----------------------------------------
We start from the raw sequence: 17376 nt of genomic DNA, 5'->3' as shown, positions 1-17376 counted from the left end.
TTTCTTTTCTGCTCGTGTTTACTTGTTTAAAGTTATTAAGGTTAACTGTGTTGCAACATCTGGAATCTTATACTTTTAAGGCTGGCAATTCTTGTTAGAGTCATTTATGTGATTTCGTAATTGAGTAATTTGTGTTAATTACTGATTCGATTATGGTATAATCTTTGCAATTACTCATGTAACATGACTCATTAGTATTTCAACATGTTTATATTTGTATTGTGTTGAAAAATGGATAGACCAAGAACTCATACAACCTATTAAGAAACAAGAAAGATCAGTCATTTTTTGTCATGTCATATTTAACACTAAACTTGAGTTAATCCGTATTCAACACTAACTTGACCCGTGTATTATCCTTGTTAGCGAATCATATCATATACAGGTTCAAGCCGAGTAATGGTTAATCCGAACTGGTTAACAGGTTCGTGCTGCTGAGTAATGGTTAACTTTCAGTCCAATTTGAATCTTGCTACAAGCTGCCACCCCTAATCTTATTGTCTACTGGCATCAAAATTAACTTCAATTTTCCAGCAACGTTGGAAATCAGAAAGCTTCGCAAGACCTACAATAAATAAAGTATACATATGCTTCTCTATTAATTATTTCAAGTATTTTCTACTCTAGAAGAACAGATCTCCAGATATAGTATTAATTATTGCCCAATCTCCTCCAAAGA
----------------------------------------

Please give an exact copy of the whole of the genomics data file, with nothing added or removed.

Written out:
We start from the raw sequence: 17376 nt of genomic DNA, 5'->3' as shown, positions 1-17376 counted from the left end.
TTTCTTTTCTGCTCGTGTTTACTTGTTTAAAGTTATTAAGGTTAACTGTGTTGCAACATCTGGAATCTTATACTTTTAAGGCTGGCAATTCTTGTTAGAGTCATTTATGTGATTTCGTAATTGAGTAATTTGTGTTAATTACTGATTCGATTATGGTATAATCTTTGCAATTACTCATGTAACATGACTCATTAGTATTTCAACATGTTTATATTTGTATTGTGTTGAAAAATGGATAGACCAAGAACTCATACAACCTATTAAGAAACAAGAAAGATCAGTCATTTTTTGTCATGTCATATTTAACACTAAACTTGAGTTAATCCGTATTCAACACTAACTTGACCCGTGTATTATCCTTGTTAGCGAATCATATCATATACAGGTTCAAGCCGAGTAATGGTTAATCCGAACTGGTTAACAGGTTCGTGCTGCTGAGTAATGGTTAACTTTCAGTCCAATTTGAATCTTGCTACAAGCTGCCACCCCTAATCTTATTGTCTACTGGCATCAAAATTAACTTCAATTTTCCAGCAACGTTGGAAATCAGAAAGCTTCGCAAGACCTACAATAAATAAAGTATACATATGCTTCTCTATTAATTATTTCAAGTATTTTCTACTCTAGAAGAACAGATCTCCAGATATAGTATTAATTATTGCCCAATCTCCTCCAAAGA